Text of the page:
## Improved Efficiency for CCA-Secure Cryptosystems Built Using Identity-Based Encryption (2004)

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Citations: | 78 - 8 self |

### BibTeX

@INPROCEEDINGS{Boneh04improvedefficiency,

author = {Dan Boneh and Jonathan Katz},

title = {Improved Efficiency for CCA-Secure Cryptosystems Built Using Identity-Based Encryption},

booktitle = {},

year = {2004},

pages = {87--103},

publisher = {Springer-Verlag}

}

### Years of Citing Articles

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### Abstract

Recently, Canetti, Halevi, and Katz showed a general method for constructing CCA-secure encryption schemes from identity-based encryption schemes in the standard model. We improve the efficiency of their construction, and show two specific instantiations of our resulting scheme which offer the most efficient encryption (and, in one case, key generation) of any CCA-secure encryption scheme to date.

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Citation Context ...latively small number of encryption schemes have been rigorously proven secure against adaptive chosen-ciphertext attacks in the standard model 1 (i.e., without resorting to the use of random oracles =-=[2]-=-). Schemes based on general assumptions are known [17, 30, 27], but these rely on generic non-interactive zero-knowledge proofs [4, 18] and do not currently lead to practical solutions. More interesti... |

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Citation Context ... used to encrypt a random key, and the data is then encrypted using some symmetric-key encryption scheme and this key. In fact, “encryption” of the symmetric key is not required; “encapsulation” (cf. =-=[33]-=-) — which may be more efficient — is enough. It is well known that if both the public-key encapsulation scheme and the underlying symmetric-key encryption scheme are CCA-secure, then the resulting hyb... |

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Citation Context ...can the receiver verify the correctness of tag. Indeed, this feature of our scheme complicates the security proof somewhat (and in particular we must be careful to avoid circular arguments). Adapting =-=[16, 21]-=-, we show how encapsulation of the mac key can be done both efficiently and securely using, e.g., SHA-1: encapsulation requires only a single hash function evaluation, and is secure under the assumpti... |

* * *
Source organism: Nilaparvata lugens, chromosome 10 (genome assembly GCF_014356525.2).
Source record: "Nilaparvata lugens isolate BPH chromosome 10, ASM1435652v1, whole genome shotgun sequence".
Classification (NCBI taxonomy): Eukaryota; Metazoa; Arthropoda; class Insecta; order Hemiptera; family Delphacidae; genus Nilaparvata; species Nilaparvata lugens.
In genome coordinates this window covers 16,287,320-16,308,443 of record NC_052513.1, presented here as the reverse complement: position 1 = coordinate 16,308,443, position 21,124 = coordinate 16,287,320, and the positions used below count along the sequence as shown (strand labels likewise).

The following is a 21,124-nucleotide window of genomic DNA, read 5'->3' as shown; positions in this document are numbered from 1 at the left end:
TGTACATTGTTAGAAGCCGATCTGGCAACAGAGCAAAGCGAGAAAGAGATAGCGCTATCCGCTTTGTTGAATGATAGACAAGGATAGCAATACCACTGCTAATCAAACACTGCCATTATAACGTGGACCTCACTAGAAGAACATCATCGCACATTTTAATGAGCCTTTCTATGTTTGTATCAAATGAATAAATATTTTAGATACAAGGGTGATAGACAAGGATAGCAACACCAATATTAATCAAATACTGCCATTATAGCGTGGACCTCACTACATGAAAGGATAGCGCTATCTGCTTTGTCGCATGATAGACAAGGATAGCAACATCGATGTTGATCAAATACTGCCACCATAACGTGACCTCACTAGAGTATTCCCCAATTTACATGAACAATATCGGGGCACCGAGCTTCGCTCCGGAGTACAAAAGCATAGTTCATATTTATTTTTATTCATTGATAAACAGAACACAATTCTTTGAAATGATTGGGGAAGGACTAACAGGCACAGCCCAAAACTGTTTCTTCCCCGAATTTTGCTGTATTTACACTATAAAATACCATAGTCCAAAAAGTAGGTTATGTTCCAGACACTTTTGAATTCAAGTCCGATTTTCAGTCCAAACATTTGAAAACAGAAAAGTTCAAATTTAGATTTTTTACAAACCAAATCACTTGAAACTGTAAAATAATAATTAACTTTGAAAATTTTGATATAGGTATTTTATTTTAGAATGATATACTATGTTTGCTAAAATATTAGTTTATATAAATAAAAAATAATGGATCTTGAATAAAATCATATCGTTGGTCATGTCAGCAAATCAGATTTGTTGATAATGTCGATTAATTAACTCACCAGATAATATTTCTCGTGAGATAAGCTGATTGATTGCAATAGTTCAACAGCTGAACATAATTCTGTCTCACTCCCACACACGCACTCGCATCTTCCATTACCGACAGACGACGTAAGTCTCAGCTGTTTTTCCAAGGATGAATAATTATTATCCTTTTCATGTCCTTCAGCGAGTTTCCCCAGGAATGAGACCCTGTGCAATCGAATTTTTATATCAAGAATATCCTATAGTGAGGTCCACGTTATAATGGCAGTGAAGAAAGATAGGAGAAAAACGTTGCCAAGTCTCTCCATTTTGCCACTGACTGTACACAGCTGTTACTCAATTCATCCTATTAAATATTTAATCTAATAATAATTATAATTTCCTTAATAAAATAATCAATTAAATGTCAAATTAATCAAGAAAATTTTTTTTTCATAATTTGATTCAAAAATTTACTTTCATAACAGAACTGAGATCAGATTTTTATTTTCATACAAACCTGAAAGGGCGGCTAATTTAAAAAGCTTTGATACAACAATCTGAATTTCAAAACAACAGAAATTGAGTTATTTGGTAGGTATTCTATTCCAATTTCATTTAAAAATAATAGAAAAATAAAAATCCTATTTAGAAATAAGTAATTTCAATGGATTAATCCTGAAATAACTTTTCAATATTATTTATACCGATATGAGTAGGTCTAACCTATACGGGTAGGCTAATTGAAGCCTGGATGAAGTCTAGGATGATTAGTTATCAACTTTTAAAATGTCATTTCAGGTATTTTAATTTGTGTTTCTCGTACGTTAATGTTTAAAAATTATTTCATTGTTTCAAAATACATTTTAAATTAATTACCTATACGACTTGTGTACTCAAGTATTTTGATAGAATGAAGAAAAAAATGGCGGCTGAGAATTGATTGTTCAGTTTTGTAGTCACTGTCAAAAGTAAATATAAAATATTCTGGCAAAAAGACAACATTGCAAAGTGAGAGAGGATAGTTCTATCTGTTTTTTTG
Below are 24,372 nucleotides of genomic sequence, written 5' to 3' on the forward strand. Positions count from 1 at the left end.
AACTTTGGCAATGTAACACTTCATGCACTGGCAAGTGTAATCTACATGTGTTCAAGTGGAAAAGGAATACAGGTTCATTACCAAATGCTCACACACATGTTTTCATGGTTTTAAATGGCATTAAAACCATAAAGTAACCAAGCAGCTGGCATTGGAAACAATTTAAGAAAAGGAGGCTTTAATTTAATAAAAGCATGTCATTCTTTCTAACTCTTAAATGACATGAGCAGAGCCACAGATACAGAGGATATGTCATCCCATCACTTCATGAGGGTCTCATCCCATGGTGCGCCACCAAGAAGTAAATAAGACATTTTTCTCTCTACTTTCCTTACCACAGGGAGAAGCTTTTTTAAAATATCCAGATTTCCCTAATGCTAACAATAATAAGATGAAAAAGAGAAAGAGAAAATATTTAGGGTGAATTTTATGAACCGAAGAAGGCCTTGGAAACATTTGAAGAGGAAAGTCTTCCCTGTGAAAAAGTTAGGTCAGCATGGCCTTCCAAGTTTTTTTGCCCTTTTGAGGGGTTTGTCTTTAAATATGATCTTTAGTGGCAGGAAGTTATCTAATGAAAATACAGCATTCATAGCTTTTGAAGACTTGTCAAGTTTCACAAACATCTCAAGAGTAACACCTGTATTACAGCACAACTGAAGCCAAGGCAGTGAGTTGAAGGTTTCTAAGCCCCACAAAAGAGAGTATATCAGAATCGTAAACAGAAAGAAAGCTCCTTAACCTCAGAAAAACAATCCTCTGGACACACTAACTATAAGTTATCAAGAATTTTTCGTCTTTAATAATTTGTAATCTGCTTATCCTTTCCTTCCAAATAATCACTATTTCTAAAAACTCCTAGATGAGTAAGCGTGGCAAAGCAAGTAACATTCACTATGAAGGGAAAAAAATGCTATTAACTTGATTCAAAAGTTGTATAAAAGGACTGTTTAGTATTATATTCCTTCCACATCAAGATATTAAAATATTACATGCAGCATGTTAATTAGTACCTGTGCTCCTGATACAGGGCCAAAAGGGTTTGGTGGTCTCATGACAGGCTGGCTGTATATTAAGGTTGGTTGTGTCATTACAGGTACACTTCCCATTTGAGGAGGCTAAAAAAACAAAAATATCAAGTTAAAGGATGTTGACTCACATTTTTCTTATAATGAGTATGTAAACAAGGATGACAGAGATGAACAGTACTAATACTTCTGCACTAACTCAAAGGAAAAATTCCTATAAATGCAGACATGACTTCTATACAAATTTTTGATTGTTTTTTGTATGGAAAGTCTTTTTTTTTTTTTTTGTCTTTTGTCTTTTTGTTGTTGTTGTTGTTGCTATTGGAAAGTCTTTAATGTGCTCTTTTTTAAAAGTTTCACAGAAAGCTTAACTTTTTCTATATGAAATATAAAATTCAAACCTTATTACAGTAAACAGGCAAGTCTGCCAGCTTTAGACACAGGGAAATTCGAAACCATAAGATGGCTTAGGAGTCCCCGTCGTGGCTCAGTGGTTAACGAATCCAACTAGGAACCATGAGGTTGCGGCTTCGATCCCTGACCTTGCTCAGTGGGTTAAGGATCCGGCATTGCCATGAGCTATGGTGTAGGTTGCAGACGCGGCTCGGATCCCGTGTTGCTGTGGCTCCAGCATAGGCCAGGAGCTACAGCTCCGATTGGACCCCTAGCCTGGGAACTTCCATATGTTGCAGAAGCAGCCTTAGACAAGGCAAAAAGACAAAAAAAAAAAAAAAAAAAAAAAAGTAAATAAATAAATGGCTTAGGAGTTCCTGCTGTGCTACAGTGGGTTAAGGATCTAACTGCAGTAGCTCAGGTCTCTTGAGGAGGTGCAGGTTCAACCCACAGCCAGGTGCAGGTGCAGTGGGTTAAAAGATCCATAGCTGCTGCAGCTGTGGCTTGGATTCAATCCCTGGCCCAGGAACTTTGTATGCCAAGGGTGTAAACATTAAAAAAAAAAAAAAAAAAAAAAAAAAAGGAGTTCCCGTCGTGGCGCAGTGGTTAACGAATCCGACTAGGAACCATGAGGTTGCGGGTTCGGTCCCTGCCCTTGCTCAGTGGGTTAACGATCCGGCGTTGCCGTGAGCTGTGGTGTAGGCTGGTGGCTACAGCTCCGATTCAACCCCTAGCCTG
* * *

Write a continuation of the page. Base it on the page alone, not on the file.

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Citation Context ... subtle attacks that have been demonstrated against schemes not meeting this notion of security [3, 24, 23]; is helpful in defending against “active” attackers who may modify messages in transit (see =-=[32]-=-); and, finally, allows encryption schemes to be developed and then securely “plugged in” to higher-level protocols which may then be executed in arbitrary environments (see, e.g., [8, Sec. 8.2.2]). N... |

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Citation Context ...ity for public-key encryption schemes. The reasons for this are many: CCA security helps protect against subtle attacks that have been demonstrated against schemes not meeting this notion of security =-=[3, 24, 23]-=-; is helpful in defending against “active” attackers who may modify messages in transit (see [32]); and, finally, allows encryption schemes to be developed and then securely “plugged in” to higher-lev... |

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Citation Context ...can the receiver verify the correctness of tag. Indeed, this feature of our scheme complicates the security proof somewhat (and in particular we must be careful to avoid circular arguments). Adapting =-=[16, 21]-=-, we show how encapsulation of the mac key can be done both efficiently and securely using, e.g., SHA-1: encapsulation requires only a single hash function evaluation, and is secure under the assumpti... |

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Citation Context ... rigorously proven secure against adaptive chosen-ciphertext attacks in the standard model 1 (i.e., without resorting to the use of random oracles [2]). Schemes based on general assumptions are known =-=[17, 30, 27]-=-, but these rely on generic non-interactive zero-knowledge proofs [4, 18] and do not currently lead to practical solutions. More interesting from a practical point of view are efficient schemes based ... |

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Citation Context ...ity for public-key encryption schemes. The reasons for this are many: CCA security helps protect against subtle attacks that have been demonstrated against schemes not meeting this notion of security =-=[3, 24, 23]-=-; is helpful in defending against “active” attackers who may modify messages in transit (see [32]); and, finally, allows encryption schemes to be developed and then securely “plugged in” to higher-lev... |